“John, about last night . . . is there anything I can do for you?” The concern in her voice was obvious, even to John who was slightly distracted at the moment. He immedialtely gave her his full attention.
“Oh, luv, you don’t need to worry about me. I’ll be fine.” He tried to look sprightly, or at least cheerful, and failed miserably. He looked away again. “Don’t worry about me, luv.”
“You don’t seem to understand that I will anyway. And I never said I was in love with you.”
John burst out laughing. Mary didn’t understand what was funny, and said so. That only made John laugh harder.
“I keep forgetting you’re not from around here. Luv -- it’s a general term of endearment. Oh, Lord!” Mary, finally understanding the joke - and not finding it especially funny - burst into giggles in spite of herself. Just as she thought she had herself under control, she happened to look at John, who was having difficulty keeping his face straight. This sent her into another giggling fit.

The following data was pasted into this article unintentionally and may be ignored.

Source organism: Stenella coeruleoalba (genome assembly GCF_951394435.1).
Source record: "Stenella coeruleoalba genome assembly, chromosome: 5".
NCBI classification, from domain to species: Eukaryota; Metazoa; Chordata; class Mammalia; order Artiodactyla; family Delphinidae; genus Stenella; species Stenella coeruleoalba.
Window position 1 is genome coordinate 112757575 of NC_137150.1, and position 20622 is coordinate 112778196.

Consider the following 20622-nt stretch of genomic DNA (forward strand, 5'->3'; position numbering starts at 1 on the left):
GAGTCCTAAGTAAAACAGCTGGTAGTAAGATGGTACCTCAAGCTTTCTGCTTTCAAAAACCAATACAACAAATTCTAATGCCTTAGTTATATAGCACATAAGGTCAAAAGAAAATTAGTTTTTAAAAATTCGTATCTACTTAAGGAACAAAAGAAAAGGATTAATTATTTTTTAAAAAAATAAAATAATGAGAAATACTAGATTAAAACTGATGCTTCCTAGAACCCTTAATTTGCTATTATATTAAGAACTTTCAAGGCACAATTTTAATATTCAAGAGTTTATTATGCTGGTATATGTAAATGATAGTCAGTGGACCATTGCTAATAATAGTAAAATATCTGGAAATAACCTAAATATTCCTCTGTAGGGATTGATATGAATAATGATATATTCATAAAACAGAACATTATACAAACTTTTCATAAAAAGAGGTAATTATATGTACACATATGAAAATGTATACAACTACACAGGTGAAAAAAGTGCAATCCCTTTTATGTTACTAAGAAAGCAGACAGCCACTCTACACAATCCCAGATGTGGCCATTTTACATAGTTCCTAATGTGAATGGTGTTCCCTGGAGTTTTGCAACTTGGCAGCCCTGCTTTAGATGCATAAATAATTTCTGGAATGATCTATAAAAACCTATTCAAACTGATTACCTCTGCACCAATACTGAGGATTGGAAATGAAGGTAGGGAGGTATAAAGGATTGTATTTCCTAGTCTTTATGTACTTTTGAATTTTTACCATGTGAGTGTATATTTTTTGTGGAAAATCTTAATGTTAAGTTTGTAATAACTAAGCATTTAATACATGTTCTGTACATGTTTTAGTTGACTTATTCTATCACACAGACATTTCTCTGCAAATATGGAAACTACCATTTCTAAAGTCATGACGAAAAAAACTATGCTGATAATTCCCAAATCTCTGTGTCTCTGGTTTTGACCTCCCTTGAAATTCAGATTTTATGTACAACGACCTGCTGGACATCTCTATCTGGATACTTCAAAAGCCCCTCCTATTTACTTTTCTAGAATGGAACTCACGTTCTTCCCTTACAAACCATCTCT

“Mph! . . It’s not funny, John! Hmphheehee! No, stop it . . .” John began to waggle his eyebrows in his usual mischevious way, and hobbled in her direction.
“What are you doing - NO! Don’t you dare tickle me! I mean it!” Mary dodged and hid under the coffee table. “Ack! EEK! Now, look -EEK! You’ve given me -heep!- the hiccups! Heep!”
John could no longer breathe properly and collapsed onto the sofa.
“You’re right, luv,” he said. “Truce?” He held out his hand.
“Truce,” Mary agreed. She leaned out from under the table and shook the hand he had offered.
There was a moment’s pause.
“I guess I had better be going and finish that book, eh?” John said, trying to excuse himself.
“You do that,” said Mary. “I need to straighten up anyway.”
Written by The Walrus. May not be reproduced in any form without the permission of the author. Permission may be obtained by e-mail.
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